By that Friday evening it was all organised. and two days later, on the Sunday afternoon, the first Soup Kitchen began. I had been told that every week a few beggars arrived at a local Catholic Church for the Sunday one o'clock mass, this seemed like a good start so I visited the church and found a priest who luckily spoke good English, after telling Father Chen of my plan and maybe despite him thinking I was a little crazy he agreed to allow me to come and provide them with food. That first Sunday afternoon I was accompanied by 3 friends whom I had told what I intended to do and they had said they would like to come along and help, Michael, his brother Daniel both from Australia and Michael's girlfriend Zhang Ying. I had ordered the food on the Friday from a restaurant across the road from the church and when we arrived we saw 8 people begging outside at the church, after serving them we still had food leftover so we then walked the streets and fed a further 17 people. Thus was born the Soup Kitchen. We have continued to run one every Sunday in the same location ever since and then afterwards walked around the streets feeding more homeless people. After my meditation that very first night, without knowing where it all might lead, I felt I was beginning a long-term project that may dominate my time and energy for many years ahead. There was definitely a feeling of fate dipping its mischievous fingers into this and pulling some of the strings.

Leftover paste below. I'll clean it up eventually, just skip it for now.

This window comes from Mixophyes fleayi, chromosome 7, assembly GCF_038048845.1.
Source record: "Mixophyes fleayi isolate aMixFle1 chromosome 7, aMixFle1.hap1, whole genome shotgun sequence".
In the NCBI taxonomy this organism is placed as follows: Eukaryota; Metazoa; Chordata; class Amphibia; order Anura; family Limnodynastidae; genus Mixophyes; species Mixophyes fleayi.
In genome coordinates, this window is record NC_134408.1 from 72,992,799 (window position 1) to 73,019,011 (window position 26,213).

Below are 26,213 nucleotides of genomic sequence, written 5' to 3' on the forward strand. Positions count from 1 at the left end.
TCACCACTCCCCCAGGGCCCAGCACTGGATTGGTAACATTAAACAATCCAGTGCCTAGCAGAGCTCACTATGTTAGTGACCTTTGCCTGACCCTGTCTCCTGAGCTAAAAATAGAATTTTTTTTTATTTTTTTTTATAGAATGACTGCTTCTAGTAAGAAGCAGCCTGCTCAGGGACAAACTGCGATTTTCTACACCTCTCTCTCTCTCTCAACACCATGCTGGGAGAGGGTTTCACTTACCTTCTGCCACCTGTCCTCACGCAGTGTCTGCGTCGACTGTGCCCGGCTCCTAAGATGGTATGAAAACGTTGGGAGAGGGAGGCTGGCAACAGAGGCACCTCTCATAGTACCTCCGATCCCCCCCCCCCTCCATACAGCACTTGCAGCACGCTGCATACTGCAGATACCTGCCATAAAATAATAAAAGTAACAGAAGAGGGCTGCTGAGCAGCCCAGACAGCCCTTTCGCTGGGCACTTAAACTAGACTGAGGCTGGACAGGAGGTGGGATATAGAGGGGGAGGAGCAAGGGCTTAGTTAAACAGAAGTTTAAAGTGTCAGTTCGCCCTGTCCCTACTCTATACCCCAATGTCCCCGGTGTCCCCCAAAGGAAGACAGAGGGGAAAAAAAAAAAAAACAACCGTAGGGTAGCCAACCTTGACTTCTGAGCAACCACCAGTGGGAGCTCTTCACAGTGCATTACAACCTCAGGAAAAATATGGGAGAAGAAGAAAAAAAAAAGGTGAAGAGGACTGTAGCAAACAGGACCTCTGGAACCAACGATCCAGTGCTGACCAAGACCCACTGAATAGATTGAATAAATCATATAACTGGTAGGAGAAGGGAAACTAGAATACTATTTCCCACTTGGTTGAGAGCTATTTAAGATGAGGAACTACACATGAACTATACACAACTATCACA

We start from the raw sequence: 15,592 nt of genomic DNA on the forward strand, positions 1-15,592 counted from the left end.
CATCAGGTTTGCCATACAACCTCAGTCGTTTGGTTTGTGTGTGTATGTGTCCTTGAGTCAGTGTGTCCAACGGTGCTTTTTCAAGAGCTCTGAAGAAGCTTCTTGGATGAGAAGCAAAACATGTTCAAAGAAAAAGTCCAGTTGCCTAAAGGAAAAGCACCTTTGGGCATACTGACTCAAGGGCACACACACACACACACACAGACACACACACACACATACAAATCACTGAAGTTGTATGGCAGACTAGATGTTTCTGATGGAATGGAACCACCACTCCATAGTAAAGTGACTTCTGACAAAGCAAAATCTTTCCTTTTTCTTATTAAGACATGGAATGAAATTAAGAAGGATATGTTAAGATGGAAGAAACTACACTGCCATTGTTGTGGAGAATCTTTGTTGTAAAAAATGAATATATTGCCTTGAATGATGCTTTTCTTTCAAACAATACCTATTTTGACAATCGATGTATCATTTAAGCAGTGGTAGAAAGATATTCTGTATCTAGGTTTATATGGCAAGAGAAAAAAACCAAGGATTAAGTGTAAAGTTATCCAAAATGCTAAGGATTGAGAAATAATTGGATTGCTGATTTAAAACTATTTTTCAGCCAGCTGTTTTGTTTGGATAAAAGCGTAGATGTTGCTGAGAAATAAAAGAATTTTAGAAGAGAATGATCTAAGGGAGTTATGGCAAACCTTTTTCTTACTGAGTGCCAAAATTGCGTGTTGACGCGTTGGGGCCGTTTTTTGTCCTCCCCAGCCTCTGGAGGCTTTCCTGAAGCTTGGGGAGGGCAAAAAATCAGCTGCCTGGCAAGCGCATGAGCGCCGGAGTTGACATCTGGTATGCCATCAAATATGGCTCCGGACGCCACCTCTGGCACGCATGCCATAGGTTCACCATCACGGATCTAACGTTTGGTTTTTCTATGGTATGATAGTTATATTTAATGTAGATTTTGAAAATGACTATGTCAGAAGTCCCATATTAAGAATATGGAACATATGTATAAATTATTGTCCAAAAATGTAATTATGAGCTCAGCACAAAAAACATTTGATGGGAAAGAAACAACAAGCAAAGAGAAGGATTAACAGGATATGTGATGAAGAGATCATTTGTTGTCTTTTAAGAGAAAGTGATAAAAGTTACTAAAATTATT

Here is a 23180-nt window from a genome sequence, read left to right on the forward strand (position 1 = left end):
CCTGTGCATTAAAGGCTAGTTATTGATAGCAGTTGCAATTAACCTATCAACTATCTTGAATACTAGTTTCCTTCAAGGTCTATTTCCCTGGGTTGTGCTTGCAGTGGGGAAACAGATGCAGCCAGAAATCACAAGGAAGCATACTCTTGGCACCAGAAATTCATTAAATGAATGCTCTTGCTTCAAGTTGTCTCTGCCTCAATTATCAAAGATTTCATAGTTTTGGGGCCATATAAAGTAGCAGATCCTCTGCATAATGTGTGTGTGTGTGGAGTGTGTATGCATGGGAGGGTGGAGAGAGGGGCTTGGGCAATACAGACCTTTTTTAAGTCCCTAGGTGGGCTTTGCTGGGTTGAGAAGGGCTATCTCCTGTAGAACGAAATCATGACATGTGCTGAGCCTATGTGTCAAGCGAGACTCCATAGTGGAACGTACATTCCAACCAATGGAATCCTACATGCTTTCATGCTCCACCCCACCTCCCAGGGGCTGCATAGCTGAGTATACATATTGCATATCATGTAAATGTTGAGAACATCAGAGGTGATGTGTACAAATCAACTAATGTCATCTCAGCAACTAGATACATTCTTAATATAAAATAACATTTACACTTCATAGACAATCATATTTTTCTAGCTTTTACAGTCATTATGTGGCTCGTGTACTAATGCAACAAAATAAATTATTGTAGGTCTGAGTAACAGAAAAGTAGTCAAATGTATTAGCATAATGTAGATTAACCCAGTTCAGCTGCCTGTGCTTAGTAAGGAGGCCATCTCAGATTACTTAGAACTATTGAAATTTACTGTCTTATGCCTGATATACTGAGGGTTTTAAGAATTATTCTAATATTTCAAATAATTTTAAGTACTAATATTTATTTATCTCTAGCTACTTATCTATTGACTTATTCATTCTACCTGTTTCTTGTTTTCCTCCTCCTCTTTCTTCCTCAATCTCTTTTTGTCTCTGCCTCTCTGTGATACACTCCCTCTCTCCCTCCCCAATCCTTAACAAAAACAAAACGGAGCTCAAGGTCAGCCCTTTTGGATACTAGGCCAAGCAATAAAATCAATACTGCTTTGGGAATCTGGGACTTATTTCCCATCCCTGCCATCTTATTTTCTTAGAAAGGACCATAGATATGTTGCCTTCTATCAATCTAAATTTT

It is surprising how far the ripples created from dropping a single pebble in a lake can spread. From a pebble that was dropped many years ago by a friend who honoured me by first inviting me to join them in their Romanian project, the ripples of that day are now being felt, amongst other places, here in China.